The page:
Scientific discoveries are often great, fantastical ideas that are quite hard to believe. This is rather ironic, as all throughout history mankind has wondered about their surroundings and yearned for a better understanding of the world around them. Humans poke, prod,and test the universe in an attempt to uncover its mysteries. Fortunately, scientists put a method to this madness to help us figure out what ideas should be believed and what should be left behind. This method is a powerful tool, The Scientific Method.
It is designed to function without bias, without conspiracy, and without the need to persuade others to believe the results. Scientific experiments and observations can and must be repeatable by anyone, letting scientists experience a conclusion for themselves (which is ultimately the beauty of the scientific method).
Francis Bacon was the first person to “formalize” the scientific method as we know it, though he did not do so alone. Nicolaus Copernicus and Galileo Galilei had tremendous influence on Bacon’s scientific method. Copernicus, with his heliocentric solar system, and Galileo’s study of motion using simple mathematical expressions led to the systematic approach to science. Next comes Newton. He is considered the first powerhouse of the scientific method. Through his work in mathematics, he created calculus; through his work in astronomy, he described gravitation; through optics, the first reflecting telescope. Newton did all of this using a similar type of the scientific method as we use today. It is not by chance that these great minds all approached the world of science in the same way. It’s pure logic, which Galileo, Copernicus, and Newton (among others) valued greatly.
Whether you’re a scientist, mathematician, writer, cat, or just an ordinary human, you use the scientific method daily. There’s no getting around it, the scientific method is based on logic. Though not everything we do is logical, many aspects of daily life are. The common household cat may be a great example. Without knowing it, cats will *sometimes* show the same aspects of the scientific method that humans do, but they’re far funnier when doing so.
*Many resources state the scientific method using 5, 6, or even 7 steps – They all do the same process, but I’m going to use a five to six step scientific method. -------------------------------------------------------------------------
Step one: Make an observation.
This is when some observation about the universe is made, which raises curiosity (or not). Making your observation is possibly the most simple but important part of the scientific method, for it gives you the “what?” And the "what" will later lead you to ask “why?”.
"When making an observation, it is most helpful to get as close to the object as possible. This is clearly a cat".
Step two: Ask a question.
When preforming science (in any capacity) there is a lot of information to dig out of every observation. In fact, there is so much information that one experiment can’t possibly cover everything – there are too many variables. This is why we narrow our search down and ask a specific question. This happens almost constantly with children, when they ask “why,” no matter how trivial, that “why” stems from an observation and starts them off on a journey of experimentation (whether the parent likes it or not).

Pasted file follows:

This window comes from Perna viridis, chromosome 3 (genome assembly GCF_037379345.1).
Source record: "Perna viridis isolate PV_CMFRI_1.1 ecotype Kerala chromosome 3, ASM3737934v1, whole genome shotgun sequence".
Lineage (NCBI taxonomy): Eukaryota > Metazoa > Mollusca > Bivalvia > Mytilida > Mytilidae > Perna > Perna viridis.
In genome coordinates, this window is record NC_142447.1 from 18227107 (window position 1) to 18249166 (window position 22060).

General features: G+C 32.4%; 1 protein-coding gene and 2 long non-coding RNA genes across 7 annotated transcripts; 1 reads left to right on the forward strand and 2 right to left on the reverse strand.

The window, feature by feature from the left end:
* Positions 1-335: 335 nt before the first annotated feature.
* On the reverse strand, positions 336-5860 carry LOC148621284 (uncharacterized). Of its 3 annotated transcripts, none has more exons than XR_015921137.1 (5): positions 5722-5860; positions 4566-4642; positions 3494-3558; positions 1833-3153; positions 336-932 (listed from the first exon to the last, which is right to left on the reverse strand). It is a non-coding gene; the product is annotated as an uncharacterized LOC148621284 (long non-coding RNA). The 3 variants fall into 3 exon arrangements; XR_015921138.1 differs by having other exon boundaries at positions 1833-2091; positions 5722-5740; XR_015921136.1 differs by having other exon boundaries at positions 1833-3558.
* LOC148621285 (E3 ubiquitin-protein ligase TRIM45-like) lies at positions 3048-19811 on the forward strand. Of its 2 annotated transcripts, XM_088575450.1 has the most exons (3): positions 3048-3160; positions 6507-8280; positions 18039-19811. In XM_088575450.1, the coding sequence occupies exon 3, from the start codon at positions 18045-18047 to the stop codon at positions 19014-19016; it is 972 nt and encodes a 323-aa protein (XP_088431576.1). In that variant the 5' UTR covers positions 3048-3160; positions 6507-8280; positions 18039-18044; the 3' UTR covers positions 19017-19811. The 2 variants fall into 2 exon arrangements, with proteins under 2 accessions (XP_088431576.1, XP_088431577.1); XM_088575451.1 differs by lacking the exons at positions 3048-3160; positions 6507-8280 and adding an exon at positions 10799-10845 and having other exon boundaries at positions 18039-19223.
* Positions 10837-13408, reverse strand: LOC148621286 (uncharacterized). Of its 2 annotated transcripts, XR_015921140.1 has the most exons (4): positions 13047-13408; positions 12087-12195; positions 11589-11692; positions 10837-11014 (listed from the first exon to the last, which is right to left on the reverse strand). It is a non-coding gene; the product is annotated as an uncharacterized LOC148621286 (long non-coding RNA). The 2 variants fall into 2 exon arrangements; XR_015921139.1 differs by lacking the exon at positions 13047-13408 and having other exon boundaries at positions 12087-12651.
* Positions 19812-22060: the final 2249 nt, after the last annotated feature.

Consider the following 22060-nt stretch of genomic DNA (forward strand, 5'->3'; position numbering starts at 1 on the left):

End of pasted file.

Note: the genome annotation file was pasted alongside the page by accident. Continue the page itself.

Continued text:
"What if ancient Egyptians didn't actually worship cats? Instead, just had an early form of the internet. "
Step three: Form a hypothesis.
A hypothesis is literally just your best guess as to what will happen in your experiment (or observation). But a hypothesis makes much more than a guess. In general, we try to use (or acquire) all the well-known information we can about a topic. This way, in the next few steps, we get new and exciting information.
"If a cat is chasing a deer at 15 mph, and the deer is running at a speed of 10 mph, the cat should outrun the deer just in time to re-evaluate its choices."
Step four: Conduct an experiment.
This is often the most fun step, testing your hypothesis! This means, that you try to learn more about your hypothesis by “doing” science to it. This can mean further observation or maybe actually manipulating the experiment to get a new result.
"Just as I had expected. Claws + round thing = water!"
Step five: analyze data, and form a conclusion.
So, what happened with your experiment? What did you learn? First, we look at the experiment as a whole, and then we form a specific answer to our hypothesis based on the experiment.
"P value is greater than .05, and no journals will take my results... of course I'm depressed."
Step six: If the data you get from your experiment doesn’t support your hypothesis, start over!
The beauty of science is that failures are sometimes more helpful than successes. At the very least, you can say that “now you know,” Reform your hypothesis, take into account your previous experiment, and make a new, more educated guess. Repeat steps four and five!
"This is my thinking duck... Cap... Thinking cap."
The scientific method is one of the most important parts of scientific research, but it's not set in stone. Throughout history, and in the future, we will change and manipulate the scientific method to bring more clarity and precision to the world of science. Even in day to day life, we catch ourselves (and our cats) using this same process.